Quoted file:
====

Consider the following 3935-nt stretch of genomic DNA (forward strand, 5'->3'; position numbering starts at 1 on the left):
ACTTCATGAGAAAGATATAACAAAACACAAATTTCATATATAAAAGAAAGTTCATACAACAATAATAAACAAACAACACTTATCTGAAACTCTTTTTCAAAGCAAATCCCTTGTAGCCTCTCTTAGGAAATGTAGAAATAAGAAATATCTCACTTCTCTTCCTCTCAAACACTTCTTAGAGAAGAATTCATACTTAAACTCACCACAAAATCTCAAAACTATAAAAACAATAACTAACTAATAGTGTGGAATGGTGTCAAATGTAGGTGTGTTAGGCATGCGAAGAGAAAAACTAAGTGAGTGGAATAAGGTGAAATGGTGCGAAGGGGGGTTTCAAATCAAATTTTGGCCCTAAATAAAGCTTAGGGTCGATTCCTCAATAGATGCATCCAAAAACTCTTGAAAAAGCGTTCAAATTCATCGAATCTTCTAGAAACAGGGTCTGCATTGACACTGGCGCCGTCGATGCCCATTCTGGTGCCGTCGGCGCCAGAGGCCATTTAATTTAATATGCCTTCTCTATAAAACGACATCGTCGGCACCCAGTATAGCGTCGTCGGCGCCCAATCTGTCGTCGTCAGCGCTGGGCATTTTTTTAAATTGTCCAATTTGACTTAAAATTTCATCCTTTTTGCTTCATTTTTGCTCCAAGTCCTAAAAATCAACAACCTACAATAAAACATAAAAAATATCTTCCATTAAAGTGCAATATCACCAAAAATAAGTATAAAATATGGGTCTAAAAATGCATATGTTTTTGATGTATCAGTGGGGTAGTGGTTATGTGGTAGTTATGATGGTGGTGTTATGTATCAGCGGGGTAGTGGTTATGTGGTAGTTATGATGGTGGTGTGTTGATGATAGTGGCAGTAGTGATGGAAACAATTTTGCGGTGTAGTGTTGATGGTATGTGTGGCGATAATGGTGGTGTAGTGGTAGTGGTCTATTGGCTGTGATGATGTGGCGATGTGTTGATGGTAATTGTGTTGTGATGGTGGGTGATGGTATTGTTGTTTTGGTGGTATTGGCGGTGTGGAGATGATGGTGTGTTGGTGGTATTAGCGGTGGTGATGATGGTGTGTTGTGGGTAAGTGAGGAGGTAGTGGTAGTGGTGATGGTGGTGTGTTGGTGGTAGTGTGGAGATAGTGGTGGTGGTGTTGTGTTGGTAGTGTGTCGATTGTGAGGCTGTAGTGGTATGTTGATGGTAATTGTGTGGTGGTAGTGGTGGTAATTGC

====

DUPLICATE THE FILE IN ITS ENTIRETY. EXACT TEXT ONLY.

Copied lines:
Consider the following 3935-nt stretch of genomic DNA (forward strand, 5'->3'; position numbering starts at 1 on the left):
ACTTCATGAGAAAGATATAACAAAACACAAATTTCATATATAAAAGAAAGTTCATACAACAATAATAAACAAACAACACTTATCTGAAACTCTTTTTCAAAGCAAATCCCTTGTAGCCTCTCTTAGGAAATGTAGAAATAAGAAATATCTCACTTCTCTTCCTCTCAAACACTTCTTAGAGAAGAATTCATACTTAAACTCACCACAAAATCTCAAAACTATAAAAACAATAACTAACTAATAGTGTGGAATGGTGTCAAATGTAGGTGTGTTAGGCATGCGAAGAGAAAAACTAAGTGAGTGGAATAAGGTGAAATGGTGCGAAGGGGGGTTTCAAATCAAATTTTGGCCCTAAATAAAGCTTAGGGTCGATTCCTCAATAGATGCATCCAAAAACTCTTGAAAAAGCGTTCAAATTCATCGAATCTTCTAGAAACAGGGTCTGCATTGACACTGGCGCCGTCGATGCCCATTCTGGTGCCGTCGGCGCCAGAGGCCATTTAATTTAATATGCCTTCTCTATAAAACGACATCGTCGGCACCCAGTATAGCGTCGTCGGCGCCCAATCTGTCGTCGTCAGCGCTGGGCATTTTTTTAAATTGTCCAATTTGACTTAAAATTTCATCCTTTTTGCTTCATTTTTGCTCCAAGTCCTAAAAATCAACAACCTACAATAAAACATAAAAAATATCTTCCATTAAAGTGCAATATCACCAAAAATAAGTATAAAATATGGGTCTAAAAATGCATATGTTTTTGATGTATCAGTGGGGTAGTGGTTATGTGGTAGTTATGATGGTGGTGTTATGTATCAGCGGGGTAGTGGTTATGTGGTAGTTATGATGGTGGTGTGTTGATGATAGTGGCAGTAGTGATGGAAACAATTTTGCGGTGTAGTGTTGATGGTATGTGTGGCGATAATGGTGGTGTAGTGGTAGTGGTCTATTGGCTGTGATGATGTGGCGATGTGTTGATGGTAATTGTGTTGTGATGGTGGGTGATGGTATTGTTGTTTTGGTGGTATTGGCGGTGTGGAGATGATGGTGTGTTGGTGGTATTAGCGGTGGTGATGATGGTGTGTTGTGGGTAAGTGAGGAGGTAGTGGTAGTGGTGATGGTGGTGTGTTGGTGGTAGTGTGGAGATAGTGGTGGTGGTGTTGTGTTGGTAGTGTGTCGATTGTGAGGCTGTAGTGGTATGTTGATGGTAATTGTGTGGTGGTAGTGGTGGTAATTGC